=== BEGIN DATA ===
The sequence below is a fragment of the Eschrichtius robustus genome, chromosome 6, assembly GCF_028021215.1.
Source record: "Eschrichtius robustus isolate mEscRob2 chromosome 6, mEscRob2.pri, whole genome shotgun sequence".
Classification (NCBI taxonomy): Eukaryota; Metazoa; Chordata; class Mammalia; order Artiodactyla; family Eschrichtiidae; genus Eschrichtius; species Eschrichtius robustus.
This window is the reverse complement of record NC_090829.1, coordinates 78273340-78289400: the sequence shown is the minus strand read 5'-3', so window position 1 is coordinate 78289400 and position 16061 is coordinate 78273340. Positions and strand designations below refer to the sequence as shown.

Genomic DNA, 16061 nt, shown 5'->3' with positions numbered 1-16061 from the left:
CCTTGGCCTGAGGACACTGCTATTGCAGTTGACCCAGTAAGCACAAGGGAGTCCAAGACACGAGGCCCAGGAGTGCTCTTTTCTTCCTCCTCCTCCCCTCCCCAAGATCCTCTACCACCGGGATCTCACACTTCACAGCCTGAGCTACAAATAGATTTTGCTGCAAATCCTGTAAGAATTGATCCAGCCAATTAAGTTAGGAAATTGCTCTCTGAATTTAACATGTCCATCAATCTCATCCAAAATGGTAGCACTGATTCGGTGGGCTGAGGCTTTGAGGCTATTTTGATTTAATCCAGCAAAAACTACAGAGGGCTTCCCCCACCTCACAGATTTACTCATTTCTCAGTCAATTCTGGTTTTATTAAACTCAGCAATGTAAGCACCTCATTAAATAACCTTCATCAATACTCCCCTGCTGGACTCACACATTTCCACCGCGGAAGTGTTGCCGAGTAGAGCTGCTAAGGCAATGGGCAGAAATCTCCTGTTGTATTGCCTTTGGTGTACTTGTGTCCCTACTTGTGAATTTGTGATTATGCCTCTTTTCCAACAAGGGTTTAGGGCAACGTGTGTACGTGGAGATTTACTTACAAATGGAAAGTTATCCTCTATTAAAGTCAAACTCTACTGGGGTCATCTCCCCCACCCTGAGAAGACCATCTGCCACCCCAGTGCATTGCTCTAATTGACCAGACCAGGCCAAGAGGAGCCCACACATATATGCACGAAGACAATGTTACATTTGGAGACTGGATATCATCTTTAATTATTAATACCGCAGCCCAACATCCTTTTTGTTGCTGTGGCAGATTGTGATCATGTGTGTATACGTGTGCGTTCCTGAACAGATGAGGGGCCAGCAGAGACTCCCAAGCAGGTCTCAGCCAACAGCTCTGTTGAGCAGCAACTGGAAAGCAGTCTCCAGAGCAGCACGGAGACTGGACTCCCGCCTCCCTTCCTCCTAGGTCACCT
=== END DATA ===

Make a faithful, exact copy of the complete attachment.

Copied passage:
The sequence below is a fragment of the Eschrichtius robustus genome, chromosome 6, assembly GCF_028021215.1.
Source record: "Eschrichtius robustus isolate mEscRob2 chromosome 6, mEscRob2.pri, whole genome shotgun sequence".
Classification (NCBI taxonomy): Eukaryota; Metazoa; Chordata; class Mammalia; order Artiodactyla; family Eschrichtiidae; genus Eschrichtius; species Eschrichtius robustus.
This window is the reverse complement of record NC_090829.1, coordinates 78273340-78289400: the sequence shown is the minus strand read 5'-3', so window position 1 is coordinate 78289400 and position 16061 is coordinate 78273340. Positions and strand designations below refer to the sequence as shown.

Genomic DNA, 16061 nt, shown 5'->3' with positions numbered 1-16061 from the left:
CCTTGGCCTGAGGACACTGCTATTGCAGTTGACCCAGTAAGCACAAGGGAGTCCAAGACACGAGGCCCAGGAGTGCTCTTTTCTTCCTCCTCCTCCCCTCCCCAAGATCCTCTACCACCGGGATCTCACACTTCACAGCCTGAGCTACAAATAGATTTTGCTGCAAATCCTGTAAGAATTGATCCAGCCAATTAAGTTAGGAAATTGCTCTCTGAATTTAACATGTCCATCAATCTCATCCAAAATGGTAGCACTGATTCGGTGGGCTGAGGCTTTGAGGCTATTTTGATTTAATCCAGCAAAAACTACAGAGGGCTTCCCCCACCTCACAGATTTACTCATTTCTCAGTCAATTCTGGTTTTATTAAACTCAGCAATGTAAGCACCTCATTAAATAACCTTCATCAATACTCCCCTGCTGGACTCACACATTTCCACCGCGGAAGTGTTGCCGAGTAGAGCTGCTAAGGCAATGGGCAGAAATCTCCTGTTGTATTGCCTTTGGTGTACTTGTGTCCCTACTTGTGAATTTGTGATTATGCCTCTTTTCCAACAAGGGTTTAGGGCAACGTGTGTACGTGGAGATTTACTTACAAATGGAAAGTTATCCTCTATTAAAGTCAAACTCTACTGGGGTCATCTCCCCCACCCTGAGAAGACCATCTGCCACCCCAGTGCATTGCTCTAATTGACCAGACCAGGCCAAGAGGAGCCCACACATATATGCACGAAGACAATGTTACATTTGGAGACTGGATATCATCTTTAATTATTAATACCGCAGCCCAACATCCTTTTTGTTGCTGTGGCAGATTGTGATCATGTGTGTATACGTGTGCGTTCCTGAACAGATGAGGGGCCAGCAGAGACTCCCAAGCAGGTCTCAGCCAACAGCTCTGTTGAGCAGCAACTGGAAAGCAGTCTCCAGAGCAGCACGGAGACTGGACTCCCGCCTCCCTTCCTCCTAGGTCACCT